But, since localities such as cities and counties can set their own rules about who can carry a firearm openly, the legality of carrying openly varies widely from place to place. The Virginia Citizens Defense League is an excellent source of information on where people can carry firearms in the state, and they maintain a comprehensive and up-to-date list of carry restrictions in the state, down to the local level.

VA also allows for the concealed carry of handguns through a permitting process that is administered through local police offices. These permits cost $50 or less, are shall-issue, and consist of a background check not that different from the one used to purchase firearms in the state. Like all shall-issue states, these permits are available to any state resident who is not a prohibited person, assuming the person is willing to pay the fee and submit to the background check. That same list from the Virginia Citizens Defense League also has a good list of prohibited places for concealed carry. Still, the statute also outlines that one cannot generally carry a firearm in Virginia in:

  • Court buildings

  • Jails and Prisons

  • Educational Institutions 

  • While drinking alcohol or under the influence of drugs 

These restrictions are not uncommon, but Virginia’s carry laws are unusual in a few respects. Many states prohibit people from carrying firearms in bars or clubs, which Virginia allows, but the state instead makes it illegal to carry while drinking, which will likely have the same practical effects.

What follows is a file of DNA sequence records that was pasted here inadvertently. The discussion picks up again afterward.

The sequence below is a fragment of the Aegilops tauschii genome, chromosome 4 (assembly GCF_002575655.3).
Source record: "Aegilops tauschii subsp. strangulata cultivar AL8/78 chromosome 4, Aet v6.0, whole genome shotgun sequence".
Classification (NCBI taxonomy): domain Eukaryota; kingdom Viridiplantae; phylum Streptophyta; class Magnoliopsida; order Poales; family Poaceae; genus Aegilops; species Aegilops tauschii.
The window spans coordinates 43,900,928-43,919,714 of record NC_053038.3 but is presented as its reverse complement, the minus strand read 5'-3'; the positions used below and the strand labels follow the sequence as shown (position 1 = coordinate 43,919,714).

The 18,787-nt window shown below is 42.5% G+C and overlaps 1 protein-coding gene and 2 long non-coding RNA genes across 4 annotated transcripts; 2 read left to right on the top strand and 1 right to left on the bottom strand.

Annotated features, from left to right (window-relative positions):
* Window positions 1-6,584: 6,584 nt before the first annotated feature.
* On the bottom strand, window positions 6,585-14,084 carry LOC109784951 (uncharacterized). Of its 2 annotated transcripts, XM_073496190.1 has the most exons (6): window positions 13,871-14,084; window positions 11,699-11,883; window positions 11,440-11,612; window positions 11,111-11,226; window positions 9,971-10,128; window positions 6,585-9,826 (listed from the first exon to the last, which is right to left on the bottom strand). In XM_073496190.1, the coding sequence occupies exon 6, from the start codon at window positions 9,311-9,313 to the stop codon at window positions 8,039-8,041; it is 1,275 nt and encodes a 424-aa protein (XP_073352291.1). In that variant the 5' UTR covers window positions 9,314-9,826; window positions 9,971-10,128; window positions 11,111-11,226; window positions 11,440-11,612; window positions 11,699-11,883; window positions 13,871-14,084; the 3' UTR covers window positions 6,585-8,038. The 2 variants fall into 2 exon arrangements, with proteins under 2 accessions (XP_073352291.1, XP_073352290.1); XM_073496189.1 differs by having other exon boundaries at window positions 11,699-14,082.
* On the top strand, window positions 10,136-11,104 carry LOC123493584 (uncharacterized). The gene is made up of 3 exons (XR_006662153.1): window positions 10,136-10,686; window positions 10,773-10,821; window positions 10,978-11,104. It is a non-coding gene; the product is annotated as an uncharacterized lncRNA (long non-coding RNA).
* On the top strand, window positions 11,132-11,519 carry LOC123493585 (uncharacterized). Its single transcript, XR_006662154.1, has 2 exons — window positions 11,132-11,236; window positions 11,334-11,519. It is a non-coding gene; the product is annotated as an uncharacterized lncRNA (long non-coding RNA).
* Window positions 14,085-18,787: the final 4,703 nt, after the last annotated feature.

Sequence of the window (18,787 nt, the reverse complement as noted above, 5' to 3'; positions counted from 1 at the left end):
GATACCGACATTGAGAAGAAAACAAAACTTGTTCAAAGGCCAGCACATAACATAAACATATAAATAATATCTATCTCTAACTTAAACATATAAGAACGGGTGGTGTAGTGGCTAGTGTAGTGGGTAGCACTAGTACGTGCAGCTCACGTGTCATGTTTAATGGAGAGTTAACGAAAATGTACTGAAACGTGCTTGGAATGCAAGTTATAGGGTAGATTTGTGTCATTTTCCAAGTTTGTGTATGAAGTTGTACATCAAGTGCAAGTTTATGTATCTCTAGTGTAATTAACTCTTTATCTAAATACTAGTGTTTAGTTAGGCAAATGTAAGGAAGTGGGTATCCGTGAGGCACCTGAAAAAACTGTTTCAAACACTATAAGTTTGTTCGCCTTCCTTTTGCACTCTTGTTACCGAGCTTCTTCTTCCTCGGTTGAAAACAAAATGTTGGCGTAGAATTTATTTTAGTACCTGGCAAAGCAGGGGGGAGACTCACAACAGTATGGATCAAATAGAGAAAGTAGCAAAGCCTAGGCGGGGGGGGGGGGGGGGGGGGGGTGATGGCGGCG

Also, Virginia’s carry policies are more strict than they appear at the state level, since localities can and do set their own regulations for open and concealed carry. Thus, Virginia is fairly permissive in terms of buying firearms but can be fairly restrictive when it comes to carrying a firearm, depending on where one is in the state. The number and nuance of local regulations make openly carrying a firearm in the state a potential legal liability for folks, and thus the concealed carry permit is likely the way to go for people who want to be in the clear while carrying a firearm.

There are also a number of firearms manufacturers in the state. For instance, Zenith’s American headquarters is in the state. All things considered, VA is in about the middle of the pack when it comes to gun friendliness: while there are no major bans in place, the addition of local restrictions on carry makes life with firearms a little more complicated. 

Sales Tax on Guns/Ammo in Virginia 

VA has a state sales tax rate of 4.3%, but localities set additional taxes, meaning that in some places taxes are as high as 7% on general goods. There is some good tax news, too: VA allows people to claim a tax credit on firearm safety devices such as safes.

While not a tax as such, FFLs often charge fees for background checks, even for private part sales: these are also part of the cost of firearms ownership in the state. 

More Resources

The NRA’s National Firearms Museum is also in the state for those interested in seeing a wide array of firearms on display.

Virginia Gun Law FAQ:

While open carry is legal at the state level, enough cities and counties have rules that restrict open carry that you should carefully study the above-linked list of restrictions to make sure it is legal to open carry in a given spot.

There are no additional waiting periods for gun purchases in Virginia.

VA state law does mandate that every gun sale has a background check to go with it: most FFLs in the state will facilitate this process for a small fee. 

Virginia does issue concealed carry permits, and those permits allow people to carry in most places, except for some listed exceptions. VA’s permit is somewhat widely accepted in other states, though there are often restrictions that differ from one state to another.

While the state does not ban people from owning assault weapons, Virginia law does define them in a fairly unique way, as weapons that are semi-automatic, can accept magazines of 20 or more rounds, and have either a threaded barrel or a folding stock. These weapons are not banned, but any transfer of them has to go through an FFL with a background check.